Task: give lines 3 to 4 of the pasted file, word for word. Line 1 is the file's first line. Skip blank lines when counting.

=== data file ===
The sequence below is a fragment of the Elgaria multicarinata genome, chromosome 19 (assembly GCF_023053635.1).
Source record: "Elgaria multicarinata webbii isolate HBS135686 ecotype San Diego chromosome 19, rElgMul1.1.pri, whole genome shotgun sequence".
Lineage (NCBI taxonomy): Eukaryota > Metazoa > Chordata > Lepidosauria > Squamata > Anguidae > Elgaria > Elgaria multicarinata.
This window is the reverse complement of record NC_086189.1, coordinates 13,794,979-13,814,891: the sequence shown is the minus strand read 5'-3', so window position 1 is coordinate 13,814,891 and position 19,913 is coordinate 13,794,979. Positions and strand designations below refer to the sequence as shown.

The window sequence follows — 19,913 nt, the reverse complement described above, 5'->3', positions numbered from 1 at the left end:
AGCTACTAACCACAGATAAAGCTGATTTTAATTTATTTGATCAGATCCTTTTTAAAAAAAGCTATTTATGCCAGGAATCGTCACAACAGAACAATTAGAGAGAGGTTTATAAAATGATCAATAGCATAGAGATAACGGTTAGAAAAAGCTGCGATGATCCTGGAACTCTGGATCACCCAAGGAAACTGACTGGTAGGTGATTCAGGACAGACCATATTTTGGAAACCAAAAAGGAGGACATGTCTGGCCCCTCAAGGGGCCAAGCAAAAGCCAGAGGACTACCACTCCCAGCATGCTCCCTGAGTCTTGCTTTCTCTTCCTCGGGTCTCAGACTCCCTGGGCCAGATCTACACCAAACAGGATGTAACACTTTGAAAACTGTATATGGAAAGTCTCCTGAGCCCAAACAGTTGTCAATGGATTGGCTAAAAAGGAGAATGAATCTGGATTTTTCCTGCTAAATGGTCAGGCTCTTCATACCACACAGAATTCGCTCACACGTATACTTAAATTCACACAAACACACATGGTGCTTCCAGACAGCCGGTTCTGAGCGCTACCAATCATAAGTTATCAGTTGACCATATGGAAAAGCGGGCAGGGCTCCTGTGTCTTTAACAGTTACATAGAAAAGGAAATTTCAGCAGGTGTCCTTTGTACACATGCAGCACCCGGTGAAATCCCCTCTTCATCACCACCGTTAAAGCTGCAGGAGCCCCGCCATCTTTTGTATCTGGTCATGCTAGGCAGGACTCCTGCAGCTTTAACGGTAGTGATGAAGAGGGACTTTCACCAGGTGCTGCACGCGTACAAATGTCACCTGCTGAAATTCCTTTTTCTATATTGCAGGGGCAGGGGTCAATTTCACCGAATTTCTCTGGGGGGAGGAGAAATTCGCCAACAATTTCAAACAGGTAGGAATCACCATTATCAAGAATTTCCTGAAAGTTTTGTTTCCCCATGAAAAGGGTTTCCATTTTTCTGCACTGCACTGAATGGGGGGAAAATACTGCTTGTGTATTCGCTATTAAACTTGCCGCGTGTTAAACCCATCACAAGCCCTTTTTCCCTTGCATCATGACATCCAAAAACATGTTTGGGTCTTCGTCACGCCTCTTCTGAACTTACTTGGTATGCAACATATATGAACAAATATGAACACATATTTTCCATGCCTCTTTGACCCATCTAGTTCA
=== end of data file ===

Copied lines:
Lineage (NCBI taxonomy): Eukaryota > Metazoa > Chordata > Lepidosauria > Squamata > Anguidae > Elgaria > Elgaria multicarinata.
This window is the reverse complement of record NC_086189.1, coordinates 13,794,979-13,814,891: the sequence shown is the minus strand read 5'-3', so window position 1 is coordinate 13,814,891 and position 19,913 is coordinate 13,794,979. Positions and strand designations below refer to the sequence as shown.